I dont know how many ships there are in Nantasket but almost every day they are Out. There are two ships and a brigantine most Constantly cruzeing between Cape Codd and Casco bay. One is the Milford of 28 Guns which goes exceeding fast. Yesterday a Coasting skipper came thro here that had been taken and after taken a sloop with Sparrs &c. from the Eastward, takeing likewise he was put on board to go to Boston but managed itt so as to get in to Casco—itts said { 414 } belongd to N York. Several Masters &c. are come from Halifax. 12 days from thence three belonging here. There not being barracks enough the rigements take turn to go a shore.—There was nothing lately from England. The reason they give of Leaveing Boston was on Account of Provisions. On Approach of some part of the fleet they say they knockt of the Truneons of off 60 or 70 Canon and spikd the guns up.—With regard to trade I think there is One very unjust Account2 with regard to the Owners of Vessell[s] which is That An Owner of a Vessell in these parts of the World is lyable by any Misconduct of the Master or people by bringing a trifle unbeknown to the Owner to have his Vessell forfeited and I dare say not One Vessell in fifty but is lyable. In England they are some Articles intirely prohibited but in general they are Allowed port entries and iff proper entries are not made by the Master Yet the Owner is not lyable for the forfeiture of his Vessell. Only the goods—which I think, is right. But we have even been debar'd that p[rivile]dge which is certainly unjust. And As to Hospital money's which sailors pay, and are not entiteled to any benifit by itt is Unreasonable for no sailor belonging to this part of the World can be Admited, but when any English sailor falls sick here we take care of them upon the public expence, and the governours of which are Not Allowed 2. or 3.000 a Year to come Out of the poor sailors pockets.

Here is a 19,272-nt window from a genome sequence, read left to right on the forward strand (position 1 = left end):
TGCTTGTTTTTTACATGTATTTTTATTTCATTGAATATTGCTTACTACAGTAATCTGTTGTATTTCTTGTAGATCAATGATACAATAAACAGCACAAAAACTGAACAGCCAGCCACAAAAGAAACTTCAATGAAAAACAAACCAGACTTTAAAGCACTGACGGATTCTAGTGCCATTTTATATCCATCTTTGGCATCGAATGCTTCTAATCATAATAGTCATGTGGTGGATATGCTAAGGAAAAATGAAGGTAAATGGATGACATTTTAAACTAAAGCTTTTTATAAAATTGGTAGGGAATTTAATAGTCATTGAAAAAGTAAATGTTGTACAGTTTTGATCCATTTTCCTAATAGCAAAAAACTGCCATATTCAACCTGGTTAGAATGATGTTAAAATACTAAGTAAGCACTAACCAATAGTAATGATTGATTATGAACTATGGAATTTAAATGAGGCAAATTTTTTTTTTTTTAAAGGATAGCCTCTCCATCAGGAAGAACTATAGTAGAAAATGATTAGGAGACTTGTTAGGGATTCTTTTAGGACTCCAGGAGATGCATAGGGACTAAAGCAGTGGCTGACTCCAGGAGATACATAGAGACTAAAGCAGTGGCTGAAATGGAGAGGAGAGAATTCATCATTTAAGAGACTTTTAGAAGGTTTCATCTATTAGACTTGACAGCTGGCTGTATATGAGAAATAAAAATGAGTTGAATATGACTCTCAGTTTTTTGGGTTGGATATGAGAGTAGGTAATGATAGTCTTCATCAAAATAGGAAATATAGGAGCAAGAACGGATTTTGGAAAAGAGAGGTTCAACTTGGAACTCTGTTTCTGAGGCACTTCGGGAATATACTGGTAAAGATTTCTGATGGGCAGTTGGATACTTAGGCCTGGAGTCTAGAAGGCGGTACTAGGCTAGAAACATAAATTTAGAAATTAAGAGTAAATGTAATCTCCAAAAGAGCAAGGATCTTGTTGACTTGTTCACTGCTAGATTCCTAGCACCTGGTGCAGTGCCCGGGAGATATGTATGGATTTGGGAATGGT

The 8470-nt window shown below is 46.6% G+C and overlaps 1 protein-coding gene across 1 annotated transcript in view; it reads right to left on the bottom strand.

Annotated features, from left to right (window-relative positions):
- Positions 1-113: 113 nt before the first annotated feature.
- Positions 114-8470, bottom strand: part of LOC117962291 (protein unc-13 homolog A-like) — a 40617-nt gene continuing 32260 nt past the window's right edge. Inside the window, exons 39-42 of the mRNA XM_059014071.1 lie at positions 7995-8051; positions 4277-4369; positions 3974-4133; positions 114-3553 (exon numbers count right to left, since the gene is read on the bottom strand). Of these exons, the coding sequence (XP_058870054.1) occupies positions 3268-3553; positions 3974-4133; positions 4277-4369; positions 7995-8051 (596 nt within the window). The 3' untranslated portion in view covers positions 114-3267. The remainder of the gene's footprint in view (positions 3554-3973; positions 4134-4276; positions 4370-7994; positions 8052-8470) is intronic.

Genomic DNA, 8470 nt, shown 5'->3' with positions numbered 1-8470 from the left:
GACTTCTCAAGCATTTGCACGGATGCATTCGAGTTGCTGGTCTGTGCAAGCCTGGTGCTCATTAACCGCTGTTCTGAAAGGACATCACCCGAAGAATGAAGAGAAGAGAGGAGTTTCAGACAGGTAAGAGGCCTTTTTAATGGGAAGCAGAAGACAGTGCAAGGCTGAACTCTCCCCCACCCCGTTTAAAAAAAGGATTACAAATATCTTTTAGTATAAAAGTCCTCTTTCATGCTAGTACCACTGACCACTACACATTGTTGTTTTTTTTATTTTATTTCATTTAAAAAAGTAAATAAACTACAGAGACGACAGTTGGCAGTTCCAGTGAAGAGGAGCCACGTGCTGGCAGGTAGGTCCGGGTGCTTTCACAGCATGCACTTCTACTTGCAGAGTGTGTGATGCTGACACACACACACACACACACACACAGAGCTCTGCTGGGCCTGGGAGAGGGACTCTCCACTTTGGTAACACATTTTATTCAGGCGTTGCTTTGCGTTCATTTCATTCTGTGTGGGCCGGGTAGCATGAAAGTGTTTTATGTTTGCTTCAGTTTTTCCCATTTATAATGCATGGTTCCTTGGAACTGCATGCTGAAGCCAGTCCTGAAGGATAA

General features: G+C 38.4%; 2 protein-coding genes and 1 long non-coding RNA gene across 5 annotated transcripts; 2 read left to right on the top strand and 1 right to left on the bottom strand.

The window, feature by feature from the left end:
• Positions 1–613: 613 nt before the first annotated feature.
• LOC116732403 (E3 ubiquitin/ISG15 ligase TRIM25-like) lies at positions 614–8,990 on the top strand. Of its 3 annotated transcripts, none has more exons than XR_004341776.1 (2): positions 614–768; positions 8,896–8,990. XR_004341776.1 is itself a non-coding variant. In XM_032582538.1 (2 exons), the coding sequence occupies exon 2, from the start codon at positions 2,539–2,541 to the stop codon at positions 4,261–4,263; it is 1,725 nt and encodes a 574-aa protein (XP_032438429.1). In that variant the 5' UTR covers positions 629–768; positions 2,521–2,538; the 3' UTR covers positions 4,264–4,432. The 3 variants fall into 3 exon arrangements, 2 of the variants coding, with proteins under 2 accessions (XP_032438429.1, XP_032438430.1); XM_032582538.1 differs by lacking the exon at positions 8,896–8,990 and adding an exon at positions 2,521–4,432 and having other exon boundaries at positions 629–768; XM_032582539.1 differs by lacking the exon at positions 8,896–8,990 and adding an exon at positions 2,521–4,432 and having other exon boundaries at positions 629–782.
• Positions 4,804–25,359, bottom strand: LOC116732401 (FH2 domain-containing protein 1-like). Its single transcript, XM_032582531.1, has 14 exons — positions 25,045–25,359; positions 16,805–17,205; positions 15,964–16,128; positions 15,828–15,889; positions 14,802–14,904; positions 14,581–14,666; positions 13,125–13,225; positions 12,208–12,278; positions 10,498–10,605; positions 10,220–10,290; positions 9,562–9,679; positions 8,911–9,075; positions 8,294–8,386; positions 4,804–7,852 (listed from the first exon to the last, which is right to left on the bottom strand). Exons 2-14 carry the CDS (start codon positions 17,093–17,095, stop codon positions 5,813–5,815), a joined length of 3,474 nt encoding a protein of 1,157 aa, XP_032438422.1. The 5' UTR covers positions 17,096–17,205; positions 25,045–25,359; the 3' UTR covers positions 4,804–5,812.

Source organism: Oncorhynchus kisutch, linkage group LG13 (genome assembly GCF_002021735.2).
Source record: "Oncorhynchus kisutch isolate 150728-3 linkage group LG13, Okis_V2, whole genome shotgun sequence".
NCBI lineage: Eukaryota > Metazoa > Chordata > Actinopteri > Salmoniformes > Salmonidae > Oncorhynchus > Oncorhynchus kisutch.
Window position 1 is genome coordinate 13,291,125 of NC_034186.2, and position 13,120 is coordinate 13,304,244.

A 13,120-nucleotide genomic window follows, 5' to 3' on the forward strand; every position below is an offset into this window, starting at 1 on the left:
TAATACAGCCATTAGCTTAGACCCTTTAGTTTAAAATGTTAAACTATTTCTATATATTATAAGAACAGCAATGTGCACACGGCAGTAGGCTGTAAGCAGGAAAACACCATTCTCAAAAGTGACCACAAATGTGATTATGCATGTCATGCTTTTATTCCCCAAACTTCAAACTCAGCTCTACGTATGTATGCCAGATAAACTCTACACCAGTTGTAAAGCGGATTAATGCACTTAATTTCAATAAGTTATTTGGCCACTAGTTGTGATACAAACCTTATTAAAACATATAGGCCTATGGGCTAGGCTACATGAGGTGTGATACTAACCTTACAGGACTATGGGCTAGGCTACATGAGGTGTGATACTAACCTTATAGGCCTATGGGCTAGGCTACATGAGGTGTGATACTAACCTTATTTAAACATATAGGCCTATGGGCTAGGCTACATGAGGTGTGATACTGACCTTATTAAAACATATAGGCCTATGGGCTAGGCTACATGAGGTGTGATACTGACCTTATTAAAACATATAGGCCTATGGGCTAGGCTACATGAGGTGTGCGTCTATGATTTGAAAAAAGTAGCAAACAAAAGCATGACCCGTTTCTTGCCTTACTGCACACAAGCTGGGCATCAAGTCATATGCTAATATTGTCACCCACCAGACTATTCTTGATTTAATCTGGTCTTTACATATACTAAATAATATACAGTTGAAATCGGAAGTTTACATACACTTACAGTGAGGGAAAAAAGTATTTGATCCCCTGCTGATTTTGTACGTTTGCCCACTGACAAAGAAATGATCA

You desire to know whether itt would be likely Our Vessells would be stopt in foreign ports. As to France and Spain there Appears no dificulty but in Lisbon and Holland &c. am Apprehensive there will be a dificulty As the English Consells have such a power there and those Nations seem to [be Aided?]3 by the Ministry that I am of Opinion no Vessell would be safe going to those places. I have lately received a letter from Lisbon On that subject, which says you must be very cautious as to any Vessell coming here as all the Consells att the differant ports, are scrupeliously exact in regard to all Vessells that enter—for which reason I have hauld up a Vessell I was going to send there. Possibly some more things may Occur or turn up as to trade but expecting the post to pass thro every moment have not to Add saveing to say am sorry to here of the disagreeable News from Quebeck and are Y &c.
RC (Adams Papers); addressed: “To The Honble. John Adams Esq. Philadelphia”; postmarked: “BOSTON 23 MA,” with “Free” added by hand; endorsed: “Mr. Smith an. June 1”; docketed in hand of William Gordon(?): “May 22. 1776.”
1. Neither has been found.
{ 415 }
2. Smith doubtless meant to write “Act.”
3. MS partly torn and partly illegible; the reading is very conjectural.
Cite web page as: Founding Families: Digital Editions of the Papers of the Winthrops and the Adamses, ed.C. James Taylor. Boston: Massachusetts Historical Society, 2014.
http://www.masshist.org/apde2/